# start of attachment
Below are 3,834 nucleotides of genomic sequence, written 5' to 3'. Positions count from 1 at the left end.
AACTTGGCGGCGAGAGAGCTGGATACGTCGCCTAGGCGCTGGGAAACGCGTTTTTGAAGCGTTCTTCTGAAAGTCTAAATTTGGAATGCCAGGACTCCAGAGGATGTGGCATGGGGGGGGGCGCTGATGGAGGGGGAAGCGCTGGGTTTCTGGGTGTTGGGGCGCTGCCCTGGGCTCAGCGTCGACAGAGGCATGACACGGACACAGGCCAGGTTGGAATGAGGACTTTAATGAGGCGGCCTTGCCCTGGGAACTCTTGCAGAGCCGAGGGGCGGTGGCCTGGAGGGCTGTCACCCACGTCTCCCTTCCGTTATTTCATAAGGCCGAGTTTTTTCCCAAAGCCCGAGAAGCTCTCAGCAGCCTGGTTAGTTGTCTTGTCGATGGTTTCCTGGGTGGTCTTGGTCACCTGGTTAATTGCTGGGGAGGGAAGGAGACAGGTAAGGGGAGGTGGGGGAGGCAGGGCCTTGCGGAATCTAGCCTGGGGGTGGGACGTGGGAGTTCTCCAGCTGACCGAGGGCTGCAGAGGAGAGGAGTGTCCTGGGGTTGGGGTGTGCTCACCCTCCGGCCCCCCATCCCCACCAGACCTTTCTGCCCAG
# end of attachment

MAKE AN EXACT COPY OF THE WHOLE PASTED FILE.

Below are 3,834 nucleotides of genomic sequence, written 5' to 3'. Positions count from 1 at the left end.
AACTTGGCGGCGAGAGAGCTGGATACGTCGCCTAGGCGCTGGGAAACGCGTTTTTGAAGCGTTCTTCTGAAAGTCTAAATTTGGAATGCCAGGACTCCAGAGGATGTGGCATGGGGGGGGGCGCTGATGGAGGGGGAAGCGCTGGGTTTCTGGGTGTTGGGGCGCTGCCCTGGGCTCAGCGTCGACAGAGGCATGACACGGACACAGGCCAGGTTGGAATGAGGACTTTAATGAGGCGGCCTTGCCCTGGGAACTCTTGCAGAGCCGAGGGGCGGTGGCCTGGAGGGCTGTCACCCACGTCTCCCTTCCGTTATTTCATAAGGCCGAGTTTTTTCCCAAAGCCCGAGAAGCTCTCAGCAGCCTGGTTAGTTGTCTTGTCGATGGTTTCCTGGGTGGTCTTGGTCACCTGGTTAATTGCTGGGGAGGGAAGGAGACAGGTAAGGGGAGGTGGGGGAGGCAGGGCCTTGCGGAATCTAGCCTGGGGGTGGGACGTGGGAGTTCTCCAGCTGACCGAGGGCTGCAGAGGAGAGGAGTGTCCTGGGGTTGGGGTGTGCTCACCCTCCGGCCCCCCATCCCCACCAGACCTTTCTGCCCAG